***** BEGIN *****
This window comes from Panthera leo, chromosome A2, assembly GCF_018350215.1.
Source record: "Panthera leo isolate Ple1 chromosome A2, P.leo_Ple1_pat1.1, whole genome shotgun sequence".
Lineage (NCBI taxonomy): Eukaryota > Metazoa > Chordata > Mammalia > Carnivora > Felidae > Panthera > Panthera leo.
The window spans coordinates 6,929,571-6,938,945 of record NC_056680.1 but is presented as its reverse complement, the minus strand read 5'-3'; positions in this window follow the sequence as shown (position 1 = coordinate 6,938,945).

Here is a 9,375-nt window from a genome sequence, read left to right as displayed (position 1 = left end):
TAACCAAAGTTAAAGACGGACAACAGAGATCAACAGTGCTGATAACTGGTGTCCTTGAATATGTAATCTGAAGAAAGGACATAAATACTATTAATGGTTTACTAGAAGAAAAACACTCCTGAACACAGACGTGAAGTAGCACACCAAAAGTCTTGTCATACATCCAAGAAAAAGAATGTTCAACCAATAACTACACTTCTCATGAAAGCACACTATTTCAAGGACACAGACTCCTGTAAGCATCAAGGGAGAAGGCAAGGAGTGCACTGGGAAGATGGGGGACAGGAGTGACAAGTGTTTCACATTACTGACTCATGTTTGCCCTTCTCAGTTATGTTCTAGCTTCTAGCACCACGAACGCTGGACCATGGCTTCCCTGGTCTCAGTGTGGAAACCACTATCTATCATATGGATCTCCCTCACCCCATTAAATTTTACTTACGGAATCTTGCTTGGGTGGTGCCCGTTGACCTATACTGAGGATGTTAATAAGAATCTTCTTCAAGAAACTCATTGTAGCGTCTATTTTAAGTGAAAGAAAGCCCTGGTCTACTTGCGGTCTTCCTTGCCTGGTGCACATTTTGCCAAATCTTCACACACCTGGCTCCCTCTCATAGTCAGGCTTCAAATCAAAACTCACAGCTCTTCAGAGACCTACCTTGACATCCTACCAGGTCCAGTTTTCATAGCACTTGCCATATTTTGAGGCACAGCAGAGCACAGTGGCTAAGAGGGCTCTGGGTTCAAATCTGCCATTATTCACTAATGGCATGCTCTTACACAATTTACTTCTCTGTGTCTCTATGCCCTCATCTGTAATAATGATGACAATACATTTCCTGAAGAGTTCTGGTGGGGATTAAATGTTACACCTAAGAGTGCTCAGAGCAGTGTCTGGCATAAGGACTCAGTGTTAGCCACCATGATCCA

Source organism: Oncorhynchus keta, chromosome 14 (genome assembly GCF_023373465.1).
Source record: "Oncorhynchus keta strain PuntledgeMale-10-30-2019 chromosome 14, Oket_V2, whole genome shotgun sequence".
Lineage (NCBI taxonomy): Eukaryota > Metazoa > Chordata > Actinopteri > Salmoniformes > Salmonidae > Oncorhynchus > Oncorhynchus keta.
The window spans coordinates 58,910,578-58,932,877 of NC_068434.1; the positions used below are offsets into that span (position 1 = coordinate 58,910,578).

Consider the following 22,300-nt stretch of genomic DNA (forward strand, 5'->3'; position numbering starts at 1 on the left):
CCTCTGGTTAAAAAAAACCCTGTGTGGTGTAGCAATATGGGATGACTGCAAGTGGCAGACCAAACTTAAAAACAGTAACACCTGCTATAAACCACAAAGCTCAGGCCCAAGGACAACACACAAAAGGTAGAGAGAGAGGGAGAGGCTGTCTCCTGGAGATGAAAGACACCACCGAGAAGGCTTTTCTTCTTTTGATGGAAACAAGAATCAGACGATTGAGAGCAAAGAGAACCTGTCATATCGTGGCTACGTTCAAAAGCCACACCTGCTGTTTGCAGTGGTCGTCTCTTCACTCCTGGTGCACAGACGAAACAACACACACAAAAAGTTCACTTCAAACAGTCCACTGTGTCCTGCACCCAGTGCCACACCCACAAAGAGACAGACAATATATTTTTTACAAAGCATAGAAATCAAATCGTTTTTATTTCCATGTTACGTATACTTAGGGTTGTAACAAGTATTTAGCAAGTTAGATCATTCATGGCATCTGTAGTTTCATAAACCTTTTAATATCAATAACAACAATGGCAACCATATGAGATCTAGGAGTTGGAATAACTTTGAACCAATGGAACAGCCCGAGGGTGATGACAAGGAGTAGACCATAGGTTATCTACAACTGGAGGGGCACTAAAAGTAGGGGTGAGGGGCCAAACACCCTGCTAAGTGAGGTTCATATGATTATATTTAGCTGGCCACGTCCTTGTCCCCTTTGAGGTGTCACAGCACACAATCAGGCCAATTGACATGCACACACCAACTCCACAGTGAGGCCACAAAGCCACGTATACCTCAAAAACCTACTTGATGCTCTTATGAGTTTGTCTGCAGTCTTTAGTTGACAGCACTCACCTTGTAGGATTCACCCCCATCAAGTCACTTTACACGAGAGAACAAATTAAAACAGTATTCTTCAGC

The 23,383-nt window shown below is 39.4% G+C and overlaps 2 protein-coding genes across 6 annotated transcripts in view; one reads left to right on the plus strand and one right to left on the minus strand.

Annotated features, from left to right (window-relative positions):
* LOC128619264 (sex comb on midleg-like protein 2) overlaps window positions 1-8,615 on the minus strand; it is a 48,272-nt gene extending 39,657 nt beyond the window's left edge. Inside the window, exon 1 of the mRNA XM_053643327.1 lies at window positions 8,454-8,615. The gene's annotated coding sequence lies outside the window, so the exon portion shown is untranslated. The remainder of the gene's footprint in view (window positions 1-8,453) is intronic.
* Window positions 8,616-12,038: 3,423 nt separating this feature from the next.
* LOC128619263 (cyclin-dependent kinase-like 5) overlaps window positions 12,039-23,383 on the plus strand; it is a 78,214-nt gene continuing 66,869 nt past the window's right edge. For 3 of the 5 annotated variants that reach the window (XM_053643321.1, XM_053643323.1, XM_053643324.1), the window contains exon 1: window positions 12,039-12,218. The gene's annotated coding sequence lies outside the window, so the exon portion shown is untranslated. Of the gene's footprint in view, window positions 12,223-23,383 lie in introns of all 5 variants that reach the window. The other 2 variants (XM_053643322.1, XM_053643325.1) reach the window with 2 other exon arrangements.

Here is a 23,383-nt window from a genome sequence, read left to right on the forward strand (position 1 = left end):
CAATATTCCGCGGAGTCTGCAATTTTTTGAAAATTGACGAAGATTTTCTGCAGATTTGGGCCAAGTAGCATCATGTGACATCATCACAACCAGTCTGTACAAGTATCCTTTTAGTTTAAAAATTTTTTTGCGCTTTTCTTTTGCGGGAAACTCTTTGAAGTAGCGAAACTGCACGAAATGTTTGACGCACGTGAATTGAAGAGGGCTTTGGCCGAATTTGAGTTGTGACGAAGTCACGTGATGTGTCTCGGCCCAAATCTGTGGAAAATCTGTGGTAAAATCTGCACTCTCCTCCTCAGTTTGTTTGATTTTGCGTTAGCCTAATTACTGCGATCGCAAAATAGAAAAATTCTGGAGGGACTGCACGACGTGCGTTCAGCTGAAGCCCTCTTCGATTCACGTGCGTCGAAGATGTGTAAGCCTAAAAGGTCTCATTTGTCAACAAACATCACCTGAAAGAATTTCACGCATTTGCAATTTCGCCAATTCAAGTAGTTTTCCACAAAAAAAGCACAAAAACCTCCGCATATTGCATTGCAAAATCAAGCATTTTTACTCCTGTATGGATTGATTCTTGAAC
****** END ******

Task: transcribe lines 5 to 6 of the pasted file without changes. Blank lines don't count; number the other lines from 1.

Here is a 9,375-nt window from a genome sequence, read left to right as displayed (position 1 = left end):
TAACCAAAGTTAAAGACGGACAACAGAGATCAACAGTGCTGATAACTGGTGTCCTTGAATATGTAATCTGAAGAAAGGACATAAATACTATTAATGGTTTACTAGAAGAAAAACACTCCTGAACACAGACGTGAAGTAGCACACCAAAAGTCTTGTCATACATCCAAGAAAAAGAATGTTCAACCAATAACTACACTTCTCATGAAAGCACACTATTTCAAGGACACAGACTCCTGTAAGCATCAAGGGAGAAGGCAAGGAGTGCACTGGGAAGATGGGGGACAGGAGTGACAAGTGTTTCACATTACTGACTCATGTTTGCCCTTCTCAGTTATGTTCTAGCTTCTAGCACCACGAACGCTGGACCATGGCTTCCCTGGTCTCAGTGTGGAAACCACTATCTATCATATGGATCTCCCTCACCCCATTAAATTTTACTTACGGAATCTTGCTTGGGTGGTGCCCGTTGACCTATACTGAGGATGTTAATAAGAATCTTCTTCAAGAAACTCATTGTAGCGTCTATTTTAAGTGAAAGAAAGCCCTGGTCTACTTGCGGTCTTCCTTGCCTGGTGCACATTTTGCCAAATCTTCACACACCTGGCTCCCTCTCATAGTCAGGCTTCAAATCAAAACTCACAGCTCTTCAGAGACCTACCTTGACATCCTACCAGGTCCAGTTTTCATAGCACTTGCCATATTTTGAGGCACAGCAGAGCACAGTGGCTAAGAGGGCTCTGGGTTCAAATCTGCCATTATTCACTAATGGCATGCTCTTACACAATTTACTTCTCTGTGTCTCTATGCCCTCATCTGTAATAATGATGACAATACATTTCCTGAAGAGTTCTGGTGGGGATTAAATGTTACACCTAAGAGTGCTCAGAGCAGTGTCTGGCATAAGGACTCAGTGTTAGCCACCATGATCCA